it says 5 volt output. I would hook it up to a 1300mah 2 cell lipo.
 
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Carbon

Elemental Madness
#10
are you available right now?

I don't have skype on this computer, but we can just pm I guess
 
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lobstermash

Propaganda machine
Mentor
#11
Yeah, 1.2, being a multiple of 2.4, creates harmonics on 2.4. 1.2 is also quite illegal in most countries, and the UHF systems that people use to drive them generally require an amateur ham radio licence.

I think you need to work out exactly what performance you want from your system, how much failsafe you should build in and how much you want to spend.
 

lobstermash

Propaganda machine
Mentor
#13
900Mhz will work fine if you're going for the lower frequency gear, and is perfectly compatible with 2.4Ghz gear. Mind you, a 200mW 5.8Ghz system with the right antenna setup will comfortably give you >5km range.

For that sort of distance, you'd really want to have at least direction home arrow, but RTH is even better.
 

Carbon

Elemental Madness
#14
I havn't been very clear on my goals:

-3-5 mile FPV would be preferable
-Can carry Gopro
-can be viewed through goggles and screen(start with just one)
-Has OSD with GPS and RTH functions
-Costs preferably under $1000
-Has LED lighting

Crazy goals:
-has IR camera for night flying
-can go 10 miles


I have been planning for a while. I have a plan, I just want to clarify stuff before I get in to deep. I am currently setting up a 501c non-profit so funds will come through events. Thanks for all the help. Here is my final plan, tell me if you see anything wrong with it.

I will use the Bixler. using a 30 amp ESC and a 6x4 prop. FPV will be recorded with a camera and sent back via a 500mw 5.8ghz TX. integrated into that will be a nova OSD. Separate will be a GoPro recording below at the ground at an angle. At the ground station will be a 9x with either a Frsky unit with 1 watt booster and patch antenna or:http://fpvhobby.com/127-433-mhz-long-range-rc-system.html. a 433mhz system for long range. That would run with a 2.4ghz 500mhz tranmitter(I think this is the better option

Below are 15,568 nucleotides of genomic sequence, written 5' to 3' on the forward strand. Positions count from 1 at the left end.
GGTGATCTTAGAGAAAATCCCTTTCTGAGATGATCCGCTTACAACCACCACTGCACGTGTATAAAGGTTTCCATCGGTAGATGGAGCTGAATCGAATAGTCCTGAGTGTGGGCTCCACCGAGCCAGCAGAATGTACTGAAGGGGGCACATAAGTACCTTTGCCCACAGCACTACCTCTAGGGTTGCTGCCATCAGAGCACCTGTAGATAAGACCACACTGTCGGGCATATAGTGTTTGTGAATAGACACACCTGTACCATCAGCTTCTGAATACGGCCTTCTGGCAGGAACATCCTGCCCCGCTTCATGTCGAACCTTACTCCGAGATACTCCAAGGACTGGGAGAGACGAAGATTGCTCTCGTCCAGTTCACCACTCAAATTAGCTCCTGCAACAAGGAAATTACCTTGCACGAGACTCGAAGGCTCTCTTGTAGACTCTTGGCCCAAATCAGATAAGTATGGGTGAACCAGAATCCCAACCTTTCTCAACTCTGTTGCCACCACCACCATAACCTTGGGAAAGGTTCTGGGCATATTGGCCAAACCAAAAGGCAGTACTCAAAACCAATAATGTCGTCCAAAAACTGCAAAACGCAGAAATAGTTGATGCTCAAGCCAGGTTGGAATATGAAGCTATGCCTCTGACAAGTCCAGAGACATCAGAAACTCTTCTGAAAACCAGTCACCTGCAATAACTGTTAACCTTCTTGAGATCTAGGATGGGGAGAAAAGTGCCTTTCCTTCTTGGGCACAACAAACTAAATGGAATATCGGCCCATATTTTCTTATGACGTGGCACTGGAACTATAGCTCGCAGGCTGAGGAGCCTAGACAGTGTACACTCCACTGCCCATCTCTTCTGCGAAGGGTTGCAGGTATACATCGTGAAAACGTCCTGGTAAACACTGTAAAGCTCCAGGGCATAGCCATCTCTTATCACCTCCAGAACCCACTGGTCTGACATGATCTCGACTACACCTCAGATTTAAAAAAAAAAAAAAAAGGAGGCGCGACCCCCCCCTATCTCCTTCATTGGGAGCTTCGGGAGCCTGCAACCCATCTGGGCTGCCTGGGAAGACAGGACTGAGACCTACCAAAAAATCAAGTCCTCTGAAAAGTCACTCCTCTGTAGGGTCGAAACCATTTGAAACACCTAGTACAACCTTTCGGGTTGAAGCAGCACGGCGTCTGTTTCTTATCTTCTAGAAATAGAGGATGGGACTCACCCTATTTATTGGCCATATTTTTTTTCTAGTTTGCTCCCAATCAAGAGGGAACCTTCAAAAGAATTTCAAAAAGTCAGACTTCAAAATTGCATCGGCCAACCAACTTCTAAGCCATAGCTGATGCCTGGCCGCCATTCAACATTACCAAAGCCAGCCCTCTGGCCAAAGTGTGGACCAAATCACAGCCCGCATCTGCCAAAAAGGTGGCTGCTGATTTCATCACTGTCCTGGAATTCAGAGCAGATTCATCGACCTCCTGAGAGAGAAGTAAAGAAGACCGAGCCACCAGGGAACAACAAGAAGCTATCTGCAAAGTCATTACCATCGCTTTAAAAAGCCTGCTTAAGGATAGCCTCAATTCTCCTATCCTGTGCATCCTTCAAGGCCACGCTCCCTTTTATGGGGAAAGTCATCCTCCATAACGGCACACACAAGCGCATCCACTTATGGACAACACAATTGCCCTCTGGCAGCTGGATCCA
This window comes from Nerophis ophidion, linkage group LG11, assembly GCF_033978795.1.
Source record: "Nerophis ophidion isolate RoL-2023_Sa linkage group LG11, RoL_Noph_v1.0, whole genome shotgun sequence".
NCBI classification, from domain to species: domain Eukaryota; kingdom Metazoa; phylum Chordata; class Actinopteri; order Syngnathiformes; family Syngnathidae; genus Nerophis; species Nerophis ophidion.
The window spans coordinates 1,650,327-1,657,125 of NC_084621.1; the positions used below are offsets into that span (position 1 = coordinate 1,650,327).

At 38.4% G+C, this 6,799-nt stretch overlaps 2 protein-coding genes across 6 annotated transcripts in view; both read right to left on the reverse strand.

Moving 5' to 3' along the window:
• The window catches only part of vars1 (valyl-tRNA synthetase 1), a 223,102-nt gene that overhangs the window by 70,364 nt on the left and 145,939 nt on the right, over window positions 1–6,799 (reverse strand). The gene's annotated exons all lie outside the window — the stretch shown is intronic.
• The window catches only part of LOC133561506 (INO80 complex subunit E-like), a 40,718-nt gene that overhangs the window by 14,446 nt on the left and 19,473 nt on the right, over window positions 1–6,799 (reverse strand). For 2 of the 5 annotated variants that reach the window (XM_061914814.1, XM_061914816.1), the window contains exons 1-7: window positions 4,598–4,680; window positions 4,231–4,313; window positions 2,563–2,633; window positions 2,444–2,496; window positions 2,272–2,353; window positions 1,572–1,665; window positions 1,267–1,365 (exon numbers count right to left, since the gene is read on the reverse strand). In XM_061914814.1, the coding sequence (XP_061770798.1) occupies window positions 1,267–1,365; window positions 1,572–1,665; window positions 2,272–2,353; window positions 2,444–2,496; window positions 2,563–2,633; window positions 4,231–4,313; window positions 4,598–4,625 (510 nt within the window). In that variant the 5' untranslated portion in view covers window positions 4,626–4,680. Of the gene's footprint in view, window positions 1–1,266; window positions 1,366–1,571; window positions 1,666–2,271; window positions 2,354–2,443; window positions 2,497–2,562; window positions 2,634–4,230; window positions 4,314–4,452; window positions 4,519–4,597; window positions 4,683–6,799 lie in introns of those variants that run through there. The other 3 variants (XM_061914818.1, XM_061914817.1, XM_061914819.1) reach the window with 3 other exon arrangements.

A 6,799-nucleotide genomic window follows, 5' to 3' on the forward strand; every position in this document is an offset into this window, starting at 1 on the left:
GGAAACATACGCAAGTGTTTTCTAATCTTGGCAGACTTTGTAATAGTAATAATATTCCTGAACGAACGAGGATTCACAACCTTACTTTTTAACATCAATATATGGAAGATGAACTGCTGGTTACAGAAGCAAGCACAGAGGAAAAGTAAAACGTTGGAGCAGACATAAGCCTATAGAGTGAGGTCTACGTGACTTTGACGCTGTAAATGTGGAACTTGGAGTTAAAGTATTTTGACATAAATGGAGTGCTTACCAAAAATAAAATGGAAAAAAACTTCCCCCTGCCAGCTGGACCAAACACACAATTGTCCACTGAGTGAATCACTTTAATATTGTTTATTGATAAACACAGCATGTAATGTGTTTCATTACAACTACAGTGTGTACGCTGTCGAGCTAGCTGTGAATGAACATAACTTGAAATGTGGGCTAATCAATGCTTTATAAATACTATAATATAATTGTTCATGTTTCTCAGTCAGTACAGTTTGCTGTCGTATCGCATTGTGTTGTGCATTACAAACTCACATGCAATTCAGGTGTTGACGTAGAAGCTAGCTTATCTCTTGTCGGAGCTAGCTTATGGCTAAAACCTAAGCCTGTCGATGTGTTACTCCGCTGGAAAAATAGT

The first one is proven, the next one I don't have much on. If anyone has any experience with 433mhz and this system exactly, is is worth the money?

Thank you guys for all your help, you are really helping.

Ben
 

lobstermash

Propaganda machine
Mentor
#15
The only downsides of the UHF system are the expense (especially the receivers) and requirement for a ham licence for the operator. I don't know how hard it is to get a ham band licence in the US, so I can't comment on how much impact that has.

The upside is that it's got range beyond your stated goals. It also gives you the option of using 2.4Ghz (legal) or 1.2Ghz (illegal) video systems.

The FrSky based system with a booster obviously has cost advantages, and additional receivers are <$25 apiece. I'd try and get info on the range of this setup from as many sources as possible (plenty of it out there) and see if that matches up to your requirements. The downsides of this system is that you won't have the option of using 2.4 or 1.2 video systems.
 

Carbon

Elemental Madness
#16
Luckily my dad works for Insitu, a UAV company making Boeing ScanEagles. He can get me info on how to get the HAM radio license, I already expected have to do this.
Other than cost, I see no reason not to go with the 433ghz. It gives me more range than I need and alows me to use 2.4ghz. Also, if I have to get boosters and a patch, that is just more weight that makes it less portable.